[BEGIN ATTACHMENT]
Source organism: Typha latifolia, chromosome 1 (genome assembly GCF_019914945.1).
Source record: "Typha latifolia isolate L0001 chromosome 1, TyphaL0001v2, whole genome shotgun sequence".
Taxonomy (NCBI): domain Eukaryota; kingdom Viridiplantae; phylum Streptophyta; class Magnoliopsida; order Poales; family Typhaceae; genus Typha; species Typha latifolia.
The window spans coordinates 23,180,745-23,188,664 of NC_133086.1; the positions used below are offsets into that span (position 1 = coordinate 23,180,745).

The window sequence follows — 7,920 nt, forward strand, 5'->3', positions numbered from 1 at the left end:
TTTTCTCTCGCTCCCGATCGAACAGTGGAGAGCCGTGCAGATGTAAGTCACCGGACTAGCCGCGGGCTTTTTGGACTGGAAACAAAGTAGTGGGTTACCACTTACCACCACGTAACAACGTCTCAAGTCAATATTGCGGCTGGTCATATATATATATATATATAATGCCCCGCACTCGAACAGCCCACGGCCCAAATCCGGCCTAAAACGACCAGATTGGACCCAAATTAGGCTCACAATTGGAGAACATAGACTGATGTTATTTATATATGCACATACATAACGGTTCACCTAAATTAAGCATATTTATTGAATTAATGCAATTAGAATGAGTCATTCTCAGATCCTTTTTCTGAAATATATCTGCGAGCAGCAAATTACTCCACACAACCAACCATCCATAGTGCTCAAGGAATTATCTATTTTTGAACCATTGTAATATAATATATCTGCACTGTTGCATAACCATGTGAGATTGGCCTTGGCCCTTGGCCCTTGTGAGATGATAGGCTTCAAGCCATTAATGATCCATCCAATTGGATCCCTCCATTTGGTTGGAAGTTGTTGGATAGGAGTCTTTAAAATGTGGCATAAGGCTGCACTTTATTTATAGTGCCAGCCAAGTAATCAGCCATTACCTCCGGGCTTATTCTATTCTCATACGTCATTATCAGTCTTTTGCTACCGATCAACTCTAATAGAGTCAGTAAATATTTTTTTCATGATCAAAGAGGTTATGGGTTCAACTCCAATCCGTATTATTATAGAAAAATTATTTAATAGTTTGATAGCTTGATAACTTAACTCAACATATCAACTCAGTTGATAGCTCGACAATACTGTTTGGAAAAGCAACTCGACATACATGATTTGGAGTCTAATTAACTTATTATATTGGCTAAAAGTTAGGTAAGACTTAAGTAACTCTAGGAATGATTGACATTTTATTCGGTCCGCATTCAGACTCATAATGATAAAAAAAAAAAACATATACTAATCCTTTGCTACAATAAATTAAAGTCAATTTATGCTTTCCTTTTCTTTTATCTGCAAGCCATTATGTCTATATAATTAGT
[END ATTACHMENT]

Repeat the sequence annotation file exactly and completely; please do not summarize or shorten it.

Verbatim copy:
Source organism: Typha latifolia, chromosome 1 (genome assembly GCF_019914945.1).
Source record: "Typha latifolia isolate L0001 chromosome 1, TyphaL0001v2, whole genome shotgun sequence".
Taxonomy (NCBI): domain Eukaryota; kingdom Viridiplantae; phylum Streptophyta; class Magnoliopsida; order Poales; family Typhaceae; genus Typha; species Typha latifolia.
The window spans coordinates 23,180,745-23,188,664 of NC_133086.1; the positions used below are offsets into that span (position 1 = coordinate 23,180,745).

The window sequence follows — 7,920 nt, forward strand, 5'->3', positions numbered from 1 at the left end:
TTTTCTCTCGCTCCCGATCGAACAGTGGAGAGCCGTGCAGATGTAAGTCACCGGACTAGCCGCGGGCTTTTTGGACTGGAAACAAAGTAGTGGGTTACCACTTACCACCACGTAACAACGTCTCAAGTCAATATTGCGGCTGGTCATATATATATATATATATAATGCCCCGCACTCGAACAGCCCACGGCCCAAATCCGGCCTAAAACGACCAGATTGGACCCAAATTAGGCTCACAATTGGAGAACATAGACTGATGTTATTTATATATGCACATACATAACGGTTCACCTAAATTAAGCATATTTATTGAATTAATGCAATTAGAATGAGTCATTCTCAGATCCTTTTTCTGAAATATATCTGCGAGCAGCAAATTACTCCACACAACCAACCATCCATAGTGCTCAAGGAATTATCTATTTTTGAACCATTGTAATATAATATATCTGCACTGTTGCATAACCATGTGAGATTGGCCTTGGCCCTTGGCCCTTGTGAGATGATAGGCTTCAAGCCATTAATGATCCATCCAATTGGATCCCTCCATTTGGTTGGAAGTTGTTGGATAGGAGTCTTTAAAATGTGGCATAAGGCTGCACTTTATTTATAGTGCCAGCCAAGTAATCAGCCATTACCTCCGGGCTTATTCTATTCTCATACGTCATTATCAGTCTTTTGCTACCGATCAACTCTAATAGAGTCAGTAAATATTTTTTTCATGATCAAAGAGGTTATGGGTTCAACTCCAATCCGTATTATTATAGAAAAATTATTTAATAGTTTGATAGCTTGATAACTTAACTCAACATATCAACTCAGTTGATAGCTCGACAATACTGTTTGGAAAAGCAACTCGACATACATGATTTGGAGTCTAATTAACTTATTATATTGGCTAAAAGTTAGGTAAGACTTAAGTAACTCTAGGAATGATTGACATTTTATTCGGTCCGCATTCAGACTCATAATGATAAAAAAAAAAAACATATACTAATCCTTTGCTACAATAAATTAAAGTCAATTTATGCTTTCCTTTTCTTTTATCTGCAAGCCATTATGTCTATATAATTAGT